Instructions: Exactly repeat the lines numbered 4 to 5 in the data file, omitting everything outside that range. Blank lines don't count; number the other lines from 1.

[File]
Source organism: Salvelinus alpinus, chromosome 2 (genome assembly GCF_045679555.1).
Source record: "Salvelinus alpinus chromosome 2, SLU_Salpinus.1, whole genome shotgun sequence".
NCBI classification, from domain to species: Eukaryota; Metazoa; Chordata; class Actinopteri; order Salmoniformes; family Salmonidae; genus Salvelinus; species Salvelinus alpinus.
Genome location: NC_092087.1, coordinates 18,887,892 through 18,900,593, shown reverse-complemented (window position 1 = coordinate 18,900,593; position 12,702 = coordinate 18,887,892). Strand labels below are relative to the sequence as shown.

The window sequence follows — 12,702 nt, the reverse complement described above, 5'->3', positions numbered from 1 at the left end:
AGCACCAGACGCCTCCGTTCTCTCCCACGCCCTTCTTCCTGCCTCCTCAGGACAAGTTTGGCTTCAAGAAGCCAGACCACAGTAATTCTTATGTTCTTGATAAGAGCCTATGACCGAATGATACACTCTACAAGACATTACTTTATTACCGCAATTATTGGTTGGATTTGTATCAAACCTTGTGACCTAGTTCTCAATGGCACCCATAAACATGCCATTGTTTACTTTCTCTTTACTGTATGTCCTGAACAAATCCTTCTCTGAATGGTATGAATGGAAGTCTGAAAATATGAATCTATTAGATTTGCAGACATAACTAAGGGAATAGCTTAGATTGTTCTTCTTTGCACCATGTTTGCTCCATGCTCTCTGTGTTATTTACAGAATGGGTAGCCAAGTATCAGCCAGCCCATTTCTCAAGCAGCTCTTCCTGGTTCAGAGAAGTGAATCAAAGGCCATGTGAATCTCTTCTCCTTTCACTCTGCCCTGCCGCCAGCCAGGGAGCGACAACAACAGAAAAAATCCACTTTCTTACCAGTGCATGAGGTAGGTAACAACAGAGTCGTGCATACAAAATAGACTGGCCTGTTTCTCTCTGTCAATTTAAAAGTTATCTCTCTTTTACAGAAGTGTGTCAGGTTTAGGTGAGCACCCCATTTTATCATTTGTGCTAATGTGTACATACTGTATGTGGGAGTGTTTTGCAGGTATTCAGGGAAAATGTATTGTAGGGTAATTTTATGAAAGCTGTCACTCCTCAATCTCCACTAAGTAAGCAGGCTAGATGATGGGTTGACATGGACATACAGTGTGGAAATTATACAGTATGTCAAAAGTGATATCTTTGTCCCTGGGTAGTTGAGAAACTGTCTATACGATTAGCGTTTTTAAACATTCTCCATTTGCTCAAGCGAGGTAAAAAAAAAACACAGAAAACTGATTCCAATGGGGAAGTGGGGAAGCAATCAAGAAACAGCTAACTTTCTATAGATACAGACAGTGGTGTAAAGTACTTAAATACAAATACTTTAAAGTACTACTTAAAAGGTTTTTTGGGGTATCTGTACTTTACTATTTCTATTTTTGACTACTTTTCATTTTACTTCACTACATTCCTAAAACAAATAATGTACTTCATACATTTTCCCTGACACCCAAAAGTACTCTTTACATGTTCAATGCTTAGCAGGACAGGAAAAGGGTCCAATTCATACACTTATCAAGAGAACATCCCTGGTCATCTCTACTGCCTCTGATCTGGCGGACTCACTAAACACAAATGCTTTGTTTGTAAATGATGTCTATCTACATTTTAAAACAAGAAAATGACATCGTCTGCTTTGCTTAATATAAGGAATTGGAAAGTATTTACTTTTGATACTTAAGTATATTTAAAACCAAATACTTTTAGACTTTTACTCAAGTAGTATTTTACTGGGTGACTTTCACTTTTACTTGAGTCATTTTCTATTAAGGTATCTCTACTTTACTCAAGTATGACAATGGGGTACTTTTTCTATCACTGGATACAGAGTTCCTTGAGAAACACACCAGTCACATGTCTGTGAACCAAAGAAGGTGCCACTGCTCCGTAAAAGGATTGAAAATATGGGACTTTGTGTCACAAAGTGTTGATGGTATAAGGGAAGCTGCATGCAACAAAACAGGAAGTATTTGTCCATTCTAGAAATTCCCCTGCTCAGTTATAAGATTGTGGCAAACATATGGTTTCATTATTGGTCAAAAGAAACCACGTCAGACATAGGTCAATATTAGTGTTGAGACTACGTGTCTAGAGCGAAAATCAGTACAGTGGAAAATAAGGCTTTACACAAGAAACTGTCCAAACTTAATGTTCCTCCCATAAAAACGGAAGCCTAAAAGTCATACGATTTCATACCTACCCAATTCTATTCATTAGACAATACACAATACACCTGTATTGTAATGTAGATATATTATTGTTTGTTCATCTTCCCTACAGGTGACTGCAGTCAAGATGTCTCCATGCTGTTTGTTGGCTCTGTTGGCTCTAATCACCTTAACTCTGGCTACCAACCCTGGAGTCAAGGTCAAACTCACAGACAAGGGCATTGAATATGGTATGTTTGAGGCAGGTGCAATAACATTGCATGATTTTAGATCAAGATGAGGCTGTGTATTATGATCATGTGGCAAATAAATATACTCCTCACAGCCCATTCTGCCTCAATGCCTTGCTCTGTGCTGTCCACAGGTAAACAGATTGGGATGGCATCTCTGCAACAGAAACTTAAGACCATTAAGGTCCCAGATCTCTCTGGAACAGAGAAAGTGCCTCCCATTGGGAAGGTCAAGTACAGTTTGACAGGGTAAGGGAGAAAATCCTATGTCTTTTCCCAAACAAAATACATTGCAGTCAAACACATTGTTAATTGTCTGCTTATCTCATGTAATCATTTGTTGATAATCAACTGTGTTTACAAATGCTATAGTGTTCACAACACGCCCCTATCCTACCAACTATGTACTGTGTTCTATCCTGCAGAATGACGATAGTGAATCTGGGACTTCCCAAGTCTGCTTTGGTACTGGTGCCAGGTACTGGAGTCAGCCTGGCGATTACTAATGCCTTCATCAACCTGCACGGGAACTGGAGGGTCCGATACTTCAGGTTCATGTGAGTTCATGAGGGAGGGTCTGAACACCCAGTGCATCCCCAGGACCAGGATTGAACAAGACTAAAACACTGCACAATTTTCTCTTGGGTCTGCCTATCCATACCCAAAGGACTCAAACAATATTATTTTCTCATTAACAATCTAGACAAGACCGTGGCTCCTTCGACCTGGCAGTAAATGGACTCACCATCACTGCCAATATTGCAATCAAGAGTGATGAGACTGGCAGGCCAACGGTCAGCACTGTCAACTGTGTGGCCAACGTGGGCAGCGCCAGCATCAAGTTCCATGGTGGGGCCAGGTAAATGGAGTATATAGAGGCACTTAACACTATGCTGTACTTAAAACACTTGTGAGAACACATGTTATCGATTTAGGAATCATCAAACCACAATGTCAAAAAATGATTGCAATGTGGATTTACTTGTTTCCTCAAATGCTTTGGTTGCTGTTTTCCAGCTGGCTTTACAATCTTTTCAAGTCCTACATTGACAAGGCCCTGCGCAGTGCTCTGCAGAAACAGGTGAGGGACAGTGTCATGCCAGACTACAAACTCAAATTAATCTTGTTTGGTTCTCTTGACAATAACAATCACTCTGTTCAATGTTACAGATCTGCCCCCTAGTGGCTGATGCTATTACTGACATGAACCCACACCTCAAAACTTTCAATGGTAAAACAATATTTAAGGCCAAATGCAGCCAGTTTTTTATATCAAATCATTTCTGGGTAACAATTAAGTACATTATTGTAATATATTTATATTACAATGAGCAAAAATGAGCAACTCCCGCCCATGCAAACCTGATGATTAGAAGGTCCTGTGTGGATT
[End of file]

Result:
Genome location: NC_092087.1, coordinates 18,887,892 through 18,900,593, shown reverse-complemented (window position 1 = coordinate 18,900,593; position 12,702 = coordinate 18,887,892). Strand labels below are relative to the sequence as shown.

The window sequence follows — 12,702 nt, the reverse complement described above, 5'->3', positions numbered from 1 at the left end: